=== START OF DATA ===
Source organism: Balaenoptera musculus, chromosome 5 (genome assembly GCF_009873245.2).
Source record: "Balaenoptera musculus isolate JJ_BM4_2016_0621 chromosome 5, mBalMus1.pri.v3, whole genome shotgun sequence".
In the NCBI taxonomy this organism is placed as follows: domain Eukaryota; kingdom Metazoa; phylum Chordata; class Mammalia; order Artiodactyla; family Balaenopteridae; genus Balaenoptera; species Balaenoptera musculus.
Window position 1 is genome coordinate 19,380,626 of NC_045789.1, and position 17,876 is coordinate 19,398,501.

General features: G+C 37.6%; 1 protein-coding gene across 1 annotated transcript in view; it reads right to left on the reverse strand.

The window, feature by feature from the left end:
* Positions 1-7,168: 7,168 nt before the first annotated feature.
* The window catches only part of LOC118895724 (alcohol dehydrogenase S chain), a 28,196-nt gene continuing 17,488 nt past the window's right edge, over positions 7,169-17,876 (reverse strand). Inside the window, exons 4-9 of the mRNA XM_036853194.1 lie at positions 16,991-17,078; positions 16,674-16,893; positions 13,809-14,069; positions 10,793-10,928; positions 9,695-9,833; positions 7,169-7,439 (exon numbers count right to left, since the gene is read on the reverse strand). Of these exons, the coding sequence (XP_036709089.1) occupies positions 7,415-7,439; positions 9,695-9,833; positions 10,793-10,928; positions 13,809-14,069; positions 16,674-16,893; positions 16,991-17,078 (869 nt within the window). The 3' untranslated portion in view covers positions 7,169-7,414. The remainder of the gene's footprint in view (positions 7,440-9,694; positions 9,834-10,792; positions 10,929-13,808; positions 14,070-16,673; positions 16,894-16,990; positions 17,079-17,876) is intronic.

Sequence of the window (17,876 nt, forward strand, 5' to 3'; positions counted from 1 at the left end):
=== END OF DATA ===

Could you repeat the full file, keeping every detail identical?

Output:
Source organism: Balaenoptera musculus, chromosome 5 (genome assembly GCF_009873245.2).
Source record: "Balaenoptera musculus isolate JJ_BM4_2016_0621 chromosome 5, mBalMus1.pri.v3, whole genome shotgun sequence".
In the NCBI taxonomy this organism is placed as follows: domain Eukaryota; kingdom Metazoa; phylum Chordata; class Mammalia; order Artiodactyla; family Balaenopteridae; genus Balaenoptera; species Balaenoptera musculus.
Window position 1 is genome coordinate 19,380,626 of NC_045789.1, and position 17,876 is coordinate 19,398,501.

General features: G+C 37.6%; 1 protein-coding gene across 1 annotated transcript in view; it reads right to left on the reverse strand.

The window, feature by feature from the left end:
* Positions 1-7,168: 7,168 nt before the first annotated feature.
* The window catches only part of LOC118895724 (alcohol dehydrogenase S chain), a 28,196-nt gene continuing 17,488 nt past the window's right edge, over positions 7,169-17,876 (reverse strand). Inside the window, exons 4-9 of the mRNA XM_036853194.1 lie at positions 16,991-17,078; positions 16,674-16,893; positions 13,809-14,069; positions 10,793-10,928; positions 9,695-9,833; positions 7,169-7,439 (exon numbers count right to left, since the gene is read on the reverse strand). Of these exons, the coding sequence (XP_036709089.1) occupies positions 7,415-7,439; positions 9,695-9,833; positions 10,793-10,928; positions 13,809-14,069; positions 16,674-16,893; positions 16,991-17,078 (869 nt within the window). The 3' untranslated portion in view covers positions 7,169-7,414. The remainder of the gene's footprint in view (positions 7,440-9,694; positions 9,834-10,792; positions 10,929-13,808; positions 14,070-16,673; positions 16,894-16,990; positions 17,079-17,876) is intronic.

Sequence of the window (17,876 nt, forward strand, 5' to 3'; positions counted from 1 at the left end):